Meditations on geese

By Kristen Lindquist | Sep 06, 2009

Right now I hear geese flying downriver in the dark. This never fails to bring to mind lines of poetry by Robert Penn Warren, describing a similar experience: “I could not see them, there being no moon/And the stars sparse. I heard them./ I did not know what was happening in my heart.”

In his poem the geese are flying northward in spring, but the emotional poignancy he expresses echoes my mood. When we hear geese return each spring, we’re filled with a simple hope and renewed joy. In fall, we know they’re leaving us. Something deeper and even more complex happens in the heart, some grief tinged with appreciation for the beauty of life — a sad thrilling to the sound that marks the season’s change, as the creatures and leaves begin to fall away and we slowly enter the stark and quiet of winter. All that triggered by a simple sound in the night …

Here in Camden, Canada geese are a familiar presence, big families merging into flocks that congregate on our lakes, rivers, fields and often, to our disgust, lawns and golf courses. On the Megunticook River my parents mark their seasons by the goose cycle: the pairs arrive back in early spring, noisily flying upriver to announce their presence; the fluffy golden goslings appear in late spring; the motley teenage goslings in mid-molt start feeding on their lawn with the adults by midsummer; by late summer the whole gang looks alike, all grazing together in local pastures like livestock; and then one day they’re gone.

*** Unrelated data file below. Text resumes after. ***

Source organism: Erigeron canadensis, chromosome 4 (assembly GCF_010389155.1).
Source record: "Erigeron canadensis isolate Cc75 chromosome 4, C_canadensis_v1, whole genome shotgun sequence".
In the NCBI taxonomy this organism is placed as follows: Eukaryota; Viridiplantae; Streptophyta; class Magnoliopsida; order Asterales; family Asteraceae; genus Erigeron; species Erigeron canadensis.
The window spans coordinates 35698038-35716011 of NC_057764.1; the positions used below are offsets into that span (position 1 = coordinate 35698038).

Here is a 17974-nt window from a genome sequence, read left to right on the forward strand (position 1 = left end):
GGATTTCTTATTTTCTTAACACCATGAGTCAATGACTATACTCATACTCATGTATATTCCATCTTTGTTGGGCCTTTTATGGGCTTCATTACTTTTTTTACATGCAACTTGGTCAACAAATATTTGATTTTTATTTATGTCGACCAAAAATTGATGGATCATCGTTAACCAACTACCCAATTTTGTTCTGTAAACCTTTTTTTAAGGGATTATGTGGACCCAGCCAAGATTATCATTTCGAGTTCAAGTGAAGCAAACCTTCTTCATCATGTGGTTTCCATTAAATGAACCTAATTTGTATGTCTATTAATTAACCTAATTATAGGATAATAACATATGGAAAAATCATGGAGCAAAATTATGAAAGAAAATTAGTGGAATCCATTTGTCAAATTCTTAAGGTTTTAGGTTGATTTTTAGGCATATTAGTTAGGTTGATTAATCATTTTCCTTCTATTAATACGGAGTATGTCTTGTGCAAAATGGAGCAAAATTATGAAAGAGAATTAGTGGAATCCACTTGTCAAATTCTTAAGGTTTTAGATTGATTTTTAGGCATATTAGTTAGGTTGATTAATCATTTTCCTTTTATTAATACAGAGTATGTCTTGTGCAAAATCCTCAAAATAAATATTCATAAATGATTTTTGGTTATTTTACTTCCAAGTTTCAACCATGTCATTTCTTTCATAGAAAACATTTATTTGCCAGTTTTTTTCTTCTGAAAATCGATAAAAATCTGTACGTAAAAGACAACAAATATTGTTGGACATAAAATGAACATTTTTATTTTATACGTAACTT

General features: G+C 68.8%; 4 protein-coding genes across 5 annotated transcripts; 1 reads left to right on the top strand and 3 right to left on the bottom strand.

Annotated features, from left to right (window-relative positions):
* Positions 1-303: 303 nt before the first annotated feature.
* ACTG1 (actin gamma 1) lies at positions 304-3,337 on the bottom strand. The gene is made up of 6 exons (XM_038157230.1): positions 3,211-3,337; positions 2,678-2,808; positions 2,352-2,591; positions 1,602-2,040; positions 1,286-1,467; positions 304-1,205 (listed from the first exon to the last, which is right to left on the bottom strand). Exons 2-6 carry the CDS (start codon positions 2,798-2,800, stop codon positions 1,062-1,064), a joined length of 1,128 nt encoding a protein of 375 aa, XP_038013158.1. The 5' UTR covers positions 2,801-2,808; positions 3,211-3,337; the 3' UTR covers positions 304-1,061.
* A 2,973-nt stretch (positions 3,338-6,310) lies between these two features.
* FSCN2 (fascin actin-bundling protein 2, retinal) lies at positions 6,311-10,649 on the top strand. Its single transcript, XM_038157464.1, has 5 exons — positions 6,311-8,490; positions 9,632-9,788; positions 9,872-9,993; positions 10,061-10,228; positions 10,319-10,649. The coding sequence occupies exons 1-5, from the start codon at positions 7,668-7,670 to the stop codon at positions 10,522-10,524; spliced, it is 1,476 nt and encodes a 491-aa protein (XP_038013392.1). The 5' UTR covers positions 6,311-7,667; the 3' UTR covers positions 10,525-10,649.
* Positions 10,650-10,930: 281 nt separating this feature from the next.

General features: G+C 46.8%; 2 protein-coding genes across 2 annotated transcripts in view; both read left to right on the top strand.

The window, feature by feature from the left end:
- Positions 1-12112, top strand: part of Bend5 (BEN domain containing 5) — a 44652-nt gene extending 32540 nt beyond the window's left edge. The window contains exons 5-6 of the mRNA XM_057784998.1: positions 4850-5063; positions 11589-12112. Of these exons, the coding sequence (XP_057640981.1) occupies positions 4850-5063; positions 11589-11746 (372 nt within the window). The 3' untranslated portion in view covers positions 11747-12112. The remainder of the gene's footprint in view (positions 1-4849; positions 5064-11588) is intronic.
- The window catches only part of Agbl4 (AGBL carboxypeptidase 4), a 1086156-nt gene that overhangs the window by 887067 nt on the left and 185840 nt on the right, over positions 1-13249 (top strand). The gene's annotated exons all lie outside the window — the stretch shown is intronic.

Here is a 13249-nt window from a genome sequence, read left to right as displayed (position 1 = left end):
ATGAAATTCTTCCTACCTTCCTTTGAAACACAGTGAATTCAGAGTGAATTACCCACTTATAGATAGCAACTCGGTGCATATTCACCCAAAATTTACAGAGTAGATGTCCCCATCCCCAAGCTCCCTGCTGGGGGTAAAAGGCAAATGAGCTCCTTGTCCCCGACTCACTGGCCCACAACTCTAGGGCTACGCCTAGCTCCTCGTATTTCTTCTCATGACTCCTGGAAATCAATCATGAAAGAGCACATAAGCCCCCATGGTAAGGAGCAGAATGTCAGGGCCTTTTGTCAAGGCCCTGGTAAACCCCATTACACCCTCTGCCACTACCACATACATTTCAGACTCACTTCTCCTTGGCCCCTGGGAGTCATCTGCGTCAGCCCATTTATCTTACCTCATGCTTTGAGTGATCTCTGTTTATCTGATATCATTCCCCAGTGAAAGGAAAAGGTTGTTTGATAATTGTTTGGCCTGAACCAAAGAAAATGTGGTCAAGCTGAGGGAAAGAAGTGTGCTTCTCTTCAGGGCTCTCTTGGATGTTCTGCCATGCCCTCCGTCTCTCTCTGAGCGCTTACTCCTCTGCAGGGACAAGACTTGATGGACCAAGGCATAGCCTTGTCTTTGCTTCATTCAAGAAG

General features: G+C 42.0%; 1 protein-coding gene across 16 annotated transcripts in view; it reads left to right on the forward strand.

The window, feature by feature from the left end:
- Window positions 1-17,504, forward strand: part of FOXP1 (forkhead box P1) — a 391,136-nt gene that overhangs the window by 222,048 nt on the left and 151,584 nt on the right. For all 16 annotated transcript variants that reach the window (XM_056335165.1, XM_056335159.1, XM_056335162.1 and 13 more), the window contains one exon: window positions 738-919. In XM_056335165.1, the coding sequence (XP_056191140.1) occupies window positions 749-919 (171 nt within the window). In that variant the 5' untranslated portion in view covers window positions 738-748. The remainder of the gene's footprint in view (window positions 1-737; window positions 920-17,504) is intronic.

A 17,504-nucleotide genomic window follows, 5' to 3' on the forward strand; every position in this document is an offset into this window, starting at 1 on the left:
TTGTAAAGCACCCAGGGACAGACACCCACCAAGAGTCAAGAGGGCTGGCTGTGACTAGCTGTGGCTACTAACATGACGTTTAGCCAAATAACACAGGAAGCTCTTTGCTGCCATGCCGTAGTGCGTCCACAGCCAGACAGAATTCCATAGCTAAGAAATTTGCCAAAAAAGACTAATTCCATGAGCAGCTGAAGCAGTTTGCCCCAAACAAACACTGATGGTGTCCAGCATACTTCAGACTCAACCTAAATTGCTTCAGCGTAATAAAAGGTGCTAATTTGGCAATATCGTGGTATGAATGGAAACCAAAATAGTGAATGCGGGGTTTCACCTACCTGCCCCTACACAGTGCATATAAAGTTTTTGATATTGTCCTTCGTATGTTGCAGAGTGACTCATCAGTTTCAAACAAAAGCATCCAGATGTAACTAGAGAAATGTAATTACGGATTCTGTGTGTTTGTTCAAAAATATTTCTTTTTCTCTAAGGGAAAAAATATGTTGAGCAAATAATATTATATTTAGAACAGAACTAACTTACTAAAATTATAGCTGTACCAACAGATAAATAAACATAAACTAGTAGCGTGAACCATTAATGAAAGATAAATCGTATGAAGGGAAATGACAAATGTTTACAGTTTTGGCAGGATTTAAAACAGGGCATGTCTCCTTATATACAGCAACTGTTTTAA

Geese being among the larger and more common birds, you don’t need to be a bird-watcher to recognize one. While the predominant wild goose species we see here is the Canada goose, every once in a while an oddball will show up in the flock. In fall and early winter it is not uncommon to find a snow goose among the geese feeding in the fields of Aldermere Farm, for instance, and we’ve found a couple mixed in with a late-lingering flock on the Samoset Golf Course during December’s Christmas Bird Count. Snow geese come in two colors: dark morph (the “blue goose”) and light morph. The blue goose’s body is predominately gray with a white neck and head; the white morph mostly white with black tips. As one drives through the Dead Creek Wildlife Management Area in Western Vermont, thousands of snow geese rise in a magnificent rush of white wings during migration to and from the St. Lawrence River. But here in Midcoast Maine, it’s a lucky thing to see just one.

As a birder I appreciate the beauty of geese. One of the dream birds I’d love to see in my lifetime is the stunning red-breasted goose of the European Arctic tundra. But perhaps I am especially fond of wild geese because I grew up alongside a pet goose, albeit a domestic one, named Max. When I was 9, Diane O’Brien gave my grandmother a clutch of fertile chicken eggs to calm a broody hen. Just for fun, Diane threw in a goose egg. The hen’s maternal instincts apparently only extended to incubating the eggs, because as each chick hatched out, she killed it. She tried to attack the gosling, too, but my grandmother rescued him. By so doing, she became his imprinted mother, and he became as close to human as a goose can get.